Get creative: Seven solutions to improve usability studies

Published
April 2013
Author
Pamela Walshe
Abstract
This article outlines how seven research methodologies not traditionally employed in user experience research can improve usability studies.

Getting the most from eye-tracking

Published
March 2013
Author
Scott Young
Abstract
Scott Young offers best practices for the use of eye-tracking and explores the various research applications of the methodology.

In Case You Missed It... January 2013

Published
January 2013
Author
Quirk's Staff
Abstract
News and notes on marketing and research: Eye tracking used for the impaired; a universal rating system for apps

Insights and implications for packaging research

Published
January 2010
Author
Scott Young
Abstract
Drawing from real-world successes and failures, this article argues that on the shelf and in the home are two proving grounds for innovative packaging designs and explores how research can help enhance the odds of victory.

Linking visual attention to purchase behavior and recall

Published
December 2013
Authors
Brian A. Espin and Colin M. Valdiserri
Abstract
The authors investigated the impact of visual attention on purchase decisions, as well as the relationship between visual attention and stated recall.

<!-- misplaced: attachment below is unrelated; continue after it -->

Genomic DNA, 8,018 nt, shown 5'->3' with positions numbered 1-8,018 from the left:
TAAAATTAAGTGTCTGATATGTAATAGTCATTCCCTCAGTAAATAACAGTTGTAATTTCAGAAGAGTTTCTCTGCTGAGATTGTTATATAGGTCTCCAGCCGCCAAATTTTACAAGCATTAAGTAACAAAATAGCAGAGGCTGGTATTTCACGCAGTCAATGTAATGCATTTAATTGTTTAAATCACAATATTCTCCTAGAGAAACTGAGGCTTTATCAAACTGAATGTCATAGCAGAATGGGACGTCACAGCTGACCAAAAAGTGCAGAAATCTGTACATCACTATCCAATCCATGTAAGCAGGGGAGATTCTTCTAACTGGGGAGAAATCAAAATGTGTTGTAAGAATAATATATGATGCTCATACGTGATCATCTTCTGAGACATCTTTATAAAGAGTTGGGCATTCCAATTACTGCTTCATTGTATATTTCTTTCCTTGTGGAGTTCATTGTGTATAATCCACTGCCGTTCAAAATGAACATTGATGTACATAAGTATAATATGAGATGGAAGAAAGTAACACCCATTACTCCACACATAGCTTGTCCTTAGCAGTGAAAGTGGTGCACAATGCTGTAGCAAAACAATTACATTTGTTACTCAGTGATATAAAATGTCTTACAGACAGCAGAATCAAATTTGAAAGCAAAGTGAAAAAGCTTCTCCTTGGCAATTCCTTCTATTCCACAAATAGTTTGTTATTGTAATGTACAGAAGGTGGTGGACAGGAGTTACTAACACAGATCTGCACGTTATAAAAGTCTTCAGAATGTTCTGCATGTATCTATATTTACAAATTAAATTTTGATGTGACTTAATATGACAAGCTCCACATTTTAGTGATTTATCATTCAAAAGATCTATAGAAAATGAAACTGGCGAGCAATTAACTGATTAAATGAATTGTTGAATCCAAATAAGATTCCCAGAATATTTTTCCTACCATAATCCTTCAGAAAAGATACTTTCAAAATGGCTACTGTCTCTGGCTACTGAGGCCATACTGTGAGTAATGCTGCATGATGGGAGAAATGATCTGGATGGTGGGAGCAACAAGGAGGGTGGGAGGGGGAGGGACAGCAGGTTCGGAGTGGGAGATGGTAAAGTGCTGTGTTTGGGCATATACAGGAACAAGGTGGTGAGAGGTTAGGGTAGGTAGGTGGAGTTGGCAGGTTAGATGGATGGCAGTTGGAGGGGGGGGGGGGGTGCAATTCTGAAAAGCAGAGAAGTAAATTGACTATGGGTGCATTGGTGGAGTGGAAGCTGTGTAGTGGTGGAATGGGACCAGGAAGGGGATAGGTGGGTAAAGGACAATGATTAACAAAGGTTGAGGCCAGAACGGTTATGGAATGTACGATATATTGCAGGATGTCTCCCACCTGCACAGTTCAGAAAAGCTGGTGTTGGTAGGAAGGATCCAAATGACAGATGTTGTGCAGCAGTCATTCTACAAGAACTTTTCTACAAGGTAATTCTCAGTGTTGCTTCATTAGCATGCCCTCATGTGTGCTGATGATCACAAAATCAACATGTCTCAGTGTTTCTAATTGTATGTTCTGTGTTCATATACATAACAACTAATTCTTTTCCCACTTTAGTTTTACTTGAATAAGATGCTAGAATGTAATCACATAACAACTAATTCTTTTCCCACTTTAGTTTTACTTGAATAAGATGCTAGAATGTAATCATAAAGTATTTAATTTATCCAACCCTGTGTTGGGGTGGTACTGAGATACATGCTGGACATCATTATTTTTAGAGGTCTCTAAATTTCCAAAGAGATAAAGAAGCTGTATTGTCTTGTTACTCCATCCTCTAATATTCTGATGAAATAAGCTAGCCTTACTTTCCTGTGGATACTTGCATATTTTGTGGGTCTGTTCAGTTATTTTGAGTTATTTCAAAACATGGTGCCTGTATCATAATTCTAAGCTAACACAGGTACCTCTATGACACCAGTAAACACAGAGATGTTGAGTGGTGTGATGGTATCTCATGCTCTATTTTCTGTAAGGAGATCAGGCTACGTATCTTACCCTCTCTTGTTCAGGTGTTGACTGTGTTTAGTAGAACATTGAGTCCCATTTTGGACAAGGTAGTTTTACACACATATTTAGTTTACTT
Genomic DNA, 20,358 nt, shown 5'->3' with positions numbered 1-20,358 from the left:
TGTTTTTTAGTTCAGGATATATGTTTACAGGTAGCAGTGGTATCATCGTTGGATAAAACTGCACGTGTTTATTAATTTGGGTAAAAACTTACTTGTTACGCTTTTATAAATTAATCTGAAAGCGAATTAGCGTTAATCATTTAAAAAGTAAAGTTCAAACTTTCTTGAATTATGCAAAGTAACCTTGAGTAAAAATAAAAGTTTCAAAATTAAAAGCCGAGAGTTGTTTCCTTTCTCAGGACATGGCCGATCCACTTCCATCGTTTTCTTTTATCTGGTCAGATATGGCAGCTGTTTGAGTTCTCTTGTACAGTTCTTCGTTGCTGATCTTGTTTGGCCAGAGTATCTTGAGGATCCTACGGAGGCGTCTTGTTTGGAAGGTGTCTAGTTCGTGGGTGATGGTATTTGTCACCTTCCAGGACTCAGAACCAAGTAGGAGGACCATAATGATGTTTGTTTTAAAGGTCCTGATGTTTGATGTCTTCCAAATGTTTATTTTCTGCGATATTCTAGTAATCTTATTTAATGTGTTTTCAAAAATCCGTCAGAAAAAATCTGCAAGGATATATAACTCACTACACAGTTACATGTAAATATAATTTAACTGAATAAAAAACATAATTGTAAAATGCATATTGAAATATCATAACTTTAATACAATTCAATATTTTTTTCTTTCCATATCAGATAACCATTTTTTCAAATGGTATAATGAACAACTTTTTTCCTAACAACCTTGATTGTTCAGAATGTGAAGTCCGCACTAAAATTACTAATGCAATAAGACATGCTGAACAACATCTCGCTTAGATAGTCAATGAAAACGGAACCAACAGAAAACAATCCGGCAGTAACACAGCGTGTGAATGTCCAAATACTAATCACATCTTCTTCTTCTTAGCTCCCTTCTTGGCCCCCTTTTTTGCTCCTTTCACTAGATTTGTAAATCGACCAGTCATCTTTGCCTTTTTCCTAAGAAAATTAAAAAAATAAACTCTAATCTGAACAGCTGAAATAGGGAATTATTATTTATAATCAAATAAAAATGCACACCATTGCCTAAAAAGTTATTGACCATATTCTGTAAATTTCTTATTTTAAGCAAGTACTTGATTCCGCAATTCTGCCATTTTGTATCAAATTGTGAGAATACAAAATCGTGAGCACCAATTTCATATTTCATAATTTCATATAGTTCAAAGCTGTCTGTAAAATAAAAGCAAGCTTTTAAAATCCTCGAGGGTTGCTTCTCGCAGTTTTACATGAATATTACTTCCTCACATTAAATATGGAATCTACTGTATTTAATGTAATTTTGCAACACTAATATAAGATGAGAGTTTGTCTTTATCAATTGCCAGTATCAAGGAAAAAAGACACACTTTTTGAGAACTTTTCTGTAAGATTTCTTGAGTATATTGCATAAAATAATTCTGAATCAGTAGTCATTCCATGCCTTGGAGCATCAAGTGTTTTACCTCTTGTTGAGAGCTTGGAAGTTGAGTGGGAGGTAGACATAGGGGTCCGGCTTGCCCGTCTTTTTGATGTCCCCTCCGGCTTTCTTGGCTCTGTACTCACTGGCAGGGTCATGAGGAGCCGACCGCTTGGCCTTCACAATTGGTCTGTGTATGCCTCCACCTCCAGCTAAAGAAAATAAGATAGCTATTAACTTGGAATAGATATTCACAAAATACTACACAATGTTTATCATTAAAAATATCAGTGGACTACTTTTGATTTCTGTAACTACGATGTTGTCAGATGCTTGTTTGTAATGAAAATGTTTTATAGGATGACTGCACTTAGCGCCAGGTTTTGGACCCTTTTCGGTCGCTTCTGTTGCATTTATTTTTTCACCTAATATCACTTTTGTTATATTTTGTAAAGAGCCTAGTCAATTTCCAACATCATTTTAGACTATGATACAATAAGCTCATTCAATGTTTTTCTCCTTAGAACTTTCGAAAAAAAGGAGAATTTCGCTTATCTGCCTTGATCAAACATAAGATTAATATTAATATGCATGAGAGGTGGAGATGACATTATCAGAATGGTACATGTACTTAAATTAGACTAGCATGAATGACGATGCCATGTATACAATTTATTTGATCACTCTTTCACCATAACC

Packaging research guides positioning of 3M's innovative line of wood care products

Published
October 1991
Author
Joseph Rydholm, Quirk's Editor
Abstract
3M tested a number of packaging designs for its line of wood care products to make sure that the packaging would communicate key ideas and the benefits to both novice and experienced woodworkers. The computer-generated designs experimented with different names for the products (such as Safe Strip, Strip Safer) and informational taglines below the product name to explain the product benefits. The main research methods used were eye-tracking and one-on-one interviews.

Principles for interpreting eye-tracking data

Published
January 2009
Author
Mike Bartels
Abstract
Lost in the excitement of running that first eye-tracking study can be a very basic question: What does it all mean? The author presents three keys to unlocking the technology’s potential: be wary of oversimplification; quantify the behavior of your participants; and incorporate qualitative feedback into your analysis.

Product and Service Update July 2014

Published
July 2014
Author
Quirk's Staff
Abstract
An overview of new tools and offerings for marketing and marketing research

Stiefel Laboratories hopes updated packaging will attract new users without alienating current consumers

Published
October 1991
Author
Joseph Rydholm, Quirk's Editor
Abstract
Using customer surveys, Stiefel Laboratories discovered that some of its soap users purchased the product on impulse rather than on a doctor’s recommendation. With the goal of increasing these impulse buys, the tested two new potential packaging designs. Using a simulated store shelf planogram, researchers determined how quickly the Oilatum box was seen and how long respondents looked at it. Consumers then viewed the designs separately to determine the points on the packaging they noticed first, second, etc. The researchers used eye tracking and verbal interviews to collect data.

Trade Talk: A handful of tech-driven market research nuggets

Published
June 2011
Author
Joseph Rydholm, Quirk's Editor
Abstract
Quirk's Editor Joseph Rydholm recaps his time at the IIR's Technology Driven Market Research Event.